Hal isn’t ready for the bevy of people who will flock to his house this week. He’s awake and downstairs before anyone else. With bent back, he drags the heavy bag of seeds out from under the banister. When the grandchildren were younger, they’d aid in the task, and it’s possible one of them will stumble into the kitchen now and help him lift.
A trepidation of yellow warblers, Vi said. When they’re in a group. Or a sweetness. She read aloud from “Birds of Connecticut” as he scrambled egg beaters on the stove.
He places the sieve at the narrow mouth and pours, careful not to spill, though the bird feeder sits upon a page ripped from last week’s news. He replaces the metal cap – effortless for humans but too heavy for squirrels – atop the clear plastic tube. Tonight, as Hal’s done every night for 55 or so years, he’ll unhook the feeder from its long arm on the porch. A frame for his days. A kindness performed to brighten hers.
Come, Hal, she called from outside. Shucking corn, a warm summer evening. Can you hear the peter peter peter? It’s the courtship song of the tufted titmice.
He wipes down the footholds. Finches are finicky and will avoid dirt.
“Go away squirrels,” she taught the grandchildren to say, shooing the rascals away from the porch, trying to leap to the base and nibble what’s not theirs.
Hal slides open the glass door. Hints of fallen leaves fill the air, crisp yellows and fiery oranges. The season of her birthday.
Her peripheral vision was sharper than his. From any of her favorite perches – at the dining room table tackling a thousand-piece puzzle, reading on a rocker in the screened-in patio – she’d look up in time to see a black-capped chickadee, whereas he might not notice a yellow goldfinch, with its shock of golden feathers, from a few feet away.
One of their four blue jays (Vi claimed it was the same four, but how could she know?) flutters from branch to branch on the nearby elm, waiting to be first.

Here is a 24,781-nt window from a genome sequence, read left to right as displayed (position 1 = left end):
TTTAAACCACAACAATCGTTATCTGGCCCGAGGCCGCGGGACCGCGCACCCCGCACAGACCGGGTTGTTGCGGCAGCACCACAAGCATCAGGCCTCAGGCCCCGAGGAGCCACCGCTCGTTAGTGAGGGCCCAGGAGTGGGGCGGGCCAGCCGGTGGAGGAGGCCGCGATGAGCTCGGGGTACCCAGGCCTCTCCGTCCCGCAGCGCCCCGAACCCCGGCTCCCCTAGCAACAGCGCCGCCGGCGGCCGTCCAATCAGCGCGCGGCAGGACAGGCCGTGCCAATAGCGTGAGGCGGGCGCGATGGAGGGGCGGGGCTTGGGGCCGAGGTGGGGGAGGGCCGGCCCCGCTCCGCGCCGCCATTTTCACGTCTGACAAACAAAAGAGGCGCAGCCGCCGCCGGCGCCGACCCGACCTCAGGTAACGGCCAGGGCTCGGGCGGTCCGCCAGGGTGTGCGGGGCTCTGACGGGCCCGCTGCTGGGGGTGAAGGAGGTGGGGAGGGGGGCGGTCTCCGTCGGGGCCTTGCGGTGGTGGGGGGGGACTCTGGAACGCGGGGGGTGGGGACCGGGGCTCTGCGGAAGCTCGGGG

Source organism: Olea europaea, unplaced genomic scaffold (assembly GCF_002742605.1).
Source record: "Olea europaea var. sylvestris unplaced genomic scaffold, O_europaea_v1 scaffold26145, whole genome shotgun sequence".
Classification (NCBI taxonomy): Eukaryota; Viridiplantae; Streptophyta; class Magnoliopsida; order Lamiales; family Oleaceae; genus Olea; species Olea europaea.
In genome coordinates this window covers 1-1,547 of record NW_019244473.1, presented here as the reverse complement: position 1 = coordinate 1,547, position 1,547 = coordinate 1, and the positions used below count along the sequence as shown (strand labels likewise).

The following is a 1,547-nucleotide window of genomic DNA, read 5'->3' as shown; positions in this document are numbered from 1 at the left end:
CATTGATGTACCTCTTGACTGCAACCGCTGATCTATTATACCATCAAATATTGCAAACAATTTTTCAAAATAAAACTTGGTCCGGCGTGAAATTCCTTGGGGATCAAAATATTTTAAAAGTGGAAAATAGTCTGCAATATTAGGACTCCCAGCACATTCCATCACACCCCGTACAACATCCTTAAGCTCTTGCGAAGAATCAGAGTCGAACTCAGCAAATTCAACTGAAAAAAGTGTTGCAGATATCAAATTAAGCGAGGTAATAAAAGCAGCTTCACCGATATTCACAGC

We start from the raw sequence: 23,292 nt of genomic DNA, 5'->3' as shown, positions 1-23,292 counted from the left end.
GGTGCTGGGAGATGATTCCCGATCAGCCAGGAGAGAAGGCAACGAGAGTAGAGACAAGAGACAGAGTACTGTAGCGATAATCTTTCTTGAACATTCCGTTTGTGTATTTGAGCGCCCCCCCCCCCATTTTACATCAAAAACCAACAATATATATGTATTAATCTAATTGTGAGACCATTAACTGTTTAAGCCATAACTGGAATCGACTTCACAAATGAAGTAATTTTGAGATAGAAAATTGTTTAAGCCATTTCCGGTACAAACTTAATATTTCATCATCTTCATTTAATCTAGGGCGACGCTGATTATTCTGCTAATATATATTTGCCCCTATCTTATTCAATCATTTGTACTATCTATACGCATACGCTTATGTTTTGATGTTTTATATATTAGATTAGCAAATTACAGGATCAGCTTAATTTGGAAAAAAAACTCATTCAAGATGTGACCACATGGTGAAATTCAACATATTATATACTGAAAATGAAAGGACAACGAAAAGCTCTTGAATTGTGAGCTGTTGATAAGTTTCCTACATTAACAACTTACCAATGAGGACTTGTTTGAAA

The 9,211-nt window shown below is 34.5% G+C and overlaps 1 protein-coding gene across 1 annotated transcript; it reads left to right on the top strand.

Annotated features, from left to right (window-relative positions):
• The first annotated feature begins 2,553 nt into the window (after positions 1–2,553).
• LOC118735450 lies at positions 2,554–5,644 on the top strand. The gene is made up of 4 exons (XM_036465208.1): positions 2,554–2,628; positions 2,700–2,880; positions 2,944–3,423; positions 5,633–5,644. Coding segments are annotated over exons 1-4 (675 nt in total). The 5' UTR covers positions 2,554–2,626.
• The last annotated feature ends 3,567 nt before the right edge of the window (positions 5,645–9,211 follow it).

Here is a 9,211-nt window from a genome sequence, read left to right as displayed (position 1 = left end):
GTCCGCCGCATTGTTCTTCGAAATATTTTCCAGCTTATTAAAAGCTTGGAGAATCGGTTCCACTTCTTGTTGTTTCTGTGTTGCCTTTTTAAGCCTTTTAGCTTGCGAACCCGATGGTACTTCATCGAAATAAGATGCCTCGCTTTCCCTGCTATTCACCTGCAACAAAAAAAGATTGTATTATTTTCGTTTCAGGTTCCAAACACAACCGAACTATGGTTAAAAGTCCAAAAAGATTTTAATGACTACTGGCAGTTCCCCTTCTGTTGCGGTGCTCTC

She loved the northern cardinals, with their proud red plumage, but was also loyal to the state bird, the simple red robin with its melodious music. The robin may start its melody right before a storm, she read from the book. A voice for every occasion.
He latches the feeder to its hook and it sways in the wind like a long lamppost, a beacon for their backyard menagerie.
Today, this week, the house will be full of people and he’ll hear stories, some he’s never heard. Perhaps their grandson will recall his first, homesick summer at camp and the colorful snapshots Vi sent him of their birds. She had a wonderful gift for finding connections with small children, octogenarians and everyone in between. How he wishes she’d come through door now with tales of her hairdresser’s father’s role in the Polish resistance or bubbling with excitement that she’d met a nice young woman wearing a Brandeis shirt at the gym.
Two house sparrows flutter from out of the trees and alight on the perches, pecking at the seed openings. Months down the road, maybe next year, no mention of the feeder will be made when his daughters have the “talk” with him: sell, downsize, move in with one of them.
He won’t give in. How can he leave when he sees Vi in every room? When it would mean her beloved birds will go hungry?
Peter peter peter, he tries, but unlike the robin, he has no voice for this occasion. The chirps catch in his throat.
The Ultimate Guide to Surviving the Next Four Months While I am Out Enjoying Maternity Leave
All will be well, my dears. Mama Bear will return in four short months weeks. Xoxo